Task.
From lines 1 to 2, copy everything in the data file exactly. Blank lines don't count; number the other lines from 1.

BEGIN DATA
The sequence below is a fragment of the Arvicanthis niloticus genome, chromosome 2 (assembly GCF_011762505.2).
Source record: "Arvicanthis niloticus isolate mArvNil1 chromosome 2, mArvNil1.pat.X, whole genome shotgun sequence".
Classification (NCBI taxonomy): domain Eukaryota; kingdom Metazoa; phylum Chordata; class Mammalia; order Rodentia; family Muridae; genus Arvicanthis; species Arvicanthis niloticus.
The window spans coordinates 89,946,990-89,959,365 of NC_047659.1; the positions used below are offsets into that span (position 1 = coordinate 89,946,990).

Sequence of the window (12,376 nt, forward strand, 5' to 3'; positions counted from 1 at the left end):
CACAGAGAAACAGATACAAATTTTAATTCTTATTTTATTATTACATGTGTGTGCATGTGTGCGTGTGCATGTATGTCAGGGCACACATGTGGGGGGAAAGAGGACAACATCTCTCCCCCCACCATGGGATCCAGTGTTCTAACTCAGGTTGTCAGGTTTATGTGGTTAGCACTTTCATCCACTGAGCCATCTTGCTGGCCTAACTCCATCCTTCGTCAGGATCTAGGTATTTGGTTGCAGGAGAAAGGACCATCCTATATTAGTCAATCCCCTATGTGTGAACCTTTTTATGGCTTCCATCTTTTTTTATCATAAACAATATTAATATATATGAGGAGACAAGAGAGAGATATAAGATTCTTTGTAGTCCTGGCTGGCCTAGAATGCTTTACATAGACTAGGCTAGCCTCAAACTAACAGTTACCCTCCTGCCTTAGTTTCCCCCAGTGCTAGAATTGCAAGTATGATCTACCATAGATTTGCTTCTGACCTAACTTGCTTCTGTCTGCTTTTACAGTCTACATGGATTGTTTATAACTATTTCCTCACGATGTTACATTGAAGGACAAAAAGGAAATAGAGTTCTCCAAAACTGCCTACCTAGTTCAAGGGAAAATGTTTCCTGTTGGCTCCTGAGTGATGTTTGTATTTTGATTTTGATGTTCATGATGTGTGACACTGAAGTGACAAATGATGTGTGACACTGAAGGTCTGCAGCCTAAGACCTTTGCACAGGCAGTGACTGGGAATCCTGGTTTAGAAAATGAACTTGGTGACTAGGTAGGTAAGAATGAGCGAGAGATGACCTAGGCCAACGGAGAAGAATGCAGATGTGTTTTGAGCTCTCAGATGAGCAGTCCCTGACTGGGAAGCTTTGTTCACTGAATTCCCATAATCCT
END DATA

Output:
The sequence below is a fragment of the Arvicanthis niloticus genome, chromosome 2 (assembly GCF_011762505.2).
Source record: "Arvicanthis niloticus isolate mArvNil1 chromosome 2, mArvNil1.pat.X, whole genome shotgun sequence".